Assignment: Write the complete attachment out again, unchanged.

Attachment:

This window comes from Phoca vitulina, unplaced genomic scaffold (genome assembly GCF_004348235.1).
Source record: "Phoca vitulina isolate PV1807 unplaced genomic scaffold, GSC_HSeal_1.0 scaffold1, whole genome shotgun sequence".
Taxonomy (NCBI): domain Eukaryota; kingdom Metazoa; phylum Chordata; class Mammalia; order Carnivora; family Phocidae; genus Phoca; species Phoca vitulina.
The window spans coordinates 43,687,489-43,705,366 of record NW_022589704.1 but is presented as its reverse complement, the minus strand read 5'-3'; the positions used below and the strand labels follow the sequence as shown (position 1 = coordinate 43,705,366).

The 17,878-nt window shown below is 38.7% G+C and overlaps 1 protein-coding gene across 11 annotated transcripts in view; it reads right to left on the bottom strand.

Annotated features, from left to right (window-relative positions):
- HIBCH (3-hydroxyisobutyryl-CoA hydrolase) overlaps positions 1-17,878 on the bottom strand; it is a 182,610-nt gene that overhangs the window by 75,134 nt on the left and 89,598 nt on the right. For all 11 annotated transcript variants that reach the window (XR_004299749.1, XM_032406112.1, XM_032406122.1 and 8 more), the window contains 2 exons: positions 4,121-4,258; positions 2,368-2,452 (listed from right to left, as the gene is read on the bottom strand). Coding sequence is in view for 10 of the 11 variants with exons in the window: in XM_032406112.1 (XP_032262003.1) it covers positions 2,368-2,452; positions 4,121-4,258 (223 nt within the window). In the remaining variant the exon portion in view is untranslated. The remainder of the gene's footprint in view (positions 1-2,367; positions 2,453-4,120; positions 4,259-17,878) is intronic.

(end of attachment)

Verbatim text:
This window comes from Phoca vitulina, unplaced genomic scaffold (genome assembly GCF_004348235.1).
Source record: "Phoca vitulina isolate PV1807 unplaced genomic scaffold, GSC_HSeal_1.0 scaffold1, whole genome shotgun sequence".
Taxonomy (NCBI): domain Eukaryota; kingdom Metazoa; phylum Chordata; class Mammalia; order Carnivora; family Phocidae; genus Phoca; species Phoca vitulina.
The window spans coordinates 43,687,489-43,705,366 of record NW_022589704.1 but is presented as its reverse complement, the minus strand read 5'-3'; the positions used below and the strand labels follow the sequence as shown (position 1 = coordinate 43,705,366).

The 17,878-nt window shown below is 38.7% G+C and overlaps 1 protein-coding gene across 11 annotated transcripts in view; it reads right to left on the bottom strand.

Annotated features, from left to right (window-relative positions):
- HIBCH (3-hydroxyisobutyryl-CoA hydrolase) overlaps positions 1-17,878 on the bottom strand; it is a 182,610-nt gene that overhangs the window by 75,134 nt on the left and 89,598 nt on the right. For all 11 annotated transcript variants that reach the window (XR_004299749.1, XM_032406112.1, XM_032406122.1 and 8 more), the window contains 2 exons: positions 4,121-4,258; positions 2,368-2,452 (listed from right to left, as the gene is read on the bottom strand). Coding sequence is in view for 10 of the 11 variants with exons in the window: in XM_032406112.1 (XP_032262003.1) it covers positions 2,368-2,452; positions 4,121-4,258 (223 nt within the window). In the remaining variant the exon portion in view is untranslated. The remainder of the gene's footprint in view (positions 1-2,367; positions 2,453-4,120; positions 4,259-17,878) is intronic.